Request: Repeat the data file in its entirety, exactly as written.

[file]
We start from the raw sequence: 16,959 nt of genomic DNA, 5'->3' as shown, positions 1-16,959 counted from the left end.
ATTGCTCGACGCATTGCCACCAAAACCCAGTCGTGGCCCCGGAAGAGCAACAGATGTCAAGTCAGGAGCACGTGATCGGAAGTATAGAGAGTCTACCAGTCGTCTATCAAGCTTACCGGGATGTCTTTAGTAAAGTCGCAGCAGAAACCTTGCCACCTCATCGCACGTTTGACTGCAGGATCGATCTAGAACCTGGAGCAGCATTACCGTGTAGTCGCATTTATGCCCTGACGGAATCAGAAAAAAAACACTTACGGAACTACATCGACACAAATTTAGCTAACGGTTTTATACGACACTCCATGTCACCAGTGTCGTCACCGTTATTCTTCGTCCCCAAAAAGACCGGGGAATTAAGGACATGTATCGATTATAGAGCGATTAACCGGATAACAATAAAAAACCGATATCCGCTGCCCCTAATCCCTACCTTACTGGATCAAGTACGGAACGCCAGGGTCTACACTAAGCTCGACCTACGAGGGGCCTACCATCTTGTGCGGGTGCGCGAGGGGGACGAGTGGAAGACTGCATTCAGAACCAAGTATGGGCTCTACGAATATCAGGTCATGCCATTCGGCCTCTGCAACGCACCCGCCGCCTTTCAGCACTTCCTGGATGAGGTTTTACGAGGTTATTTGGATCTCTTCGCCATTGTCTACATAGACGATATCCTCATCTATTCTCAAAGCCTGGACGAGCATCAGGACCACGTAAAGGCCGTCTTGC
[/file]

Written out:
We start from the raw sequence: 16,959 nt of genomic DNA, 5'->3' as shown, positions 1-16,959 counted from the left end.
ATTGCTCGACGCATTGCCACCAAAACCCAGTCGTGGCCCCGGAAGAGCAACAGATGTCAAGTCAGGAGCACGTGATCGGAAGTATAGAGAGTCTACCAGTCGTCTATCAAGCTTACCGGGATGTCTTTAGTAAAGTCGCAGCAGAAACCTTGCCACCTCATCGCACGTTTGACTGCAGGATCGATCTAGAACCTGGAGCAGCATTACCGTGTAGTCGCATTTATGCCCTGACGGAATCAGAAAAAAAACACTTACGGAACTACATCGACACAAATTTAGCTAACGGTTTTATACGACACTCCATGTCACCAGTGTCGTCACCGTTATTCTTCGTCCCCAAAAAGACCGGGGAATTAAGGACATGTATCGATTATAGAGCGATTAACCGGATAACAATAAAAAACCGATATCCGCTGCCCCTAATCCCTACCTTACTGGATCAAGTACGGAACGCCAGGGTCTACACTAAGCTCGACCTACGAGGGGCCTACCATCTTGTGCGGGTGCGCGAGGGGGACGAGTGGAAGACTGCATTCAGAACCAAGTATGGGCTCTACGAATATCAGGTCATGCCATTCGGCCTCTGCAACGCACCCGCCGCCTTTCAGCACTTCCTGGATGAGGTTTTACGAGGTTATTTGGATCTCTTCGCCATTGTCTACATAGACGATATCCTCATCTATTCTCAAAGCCTGGACGAGCATCAGGACCACGTAAAGGCCGTCTTGC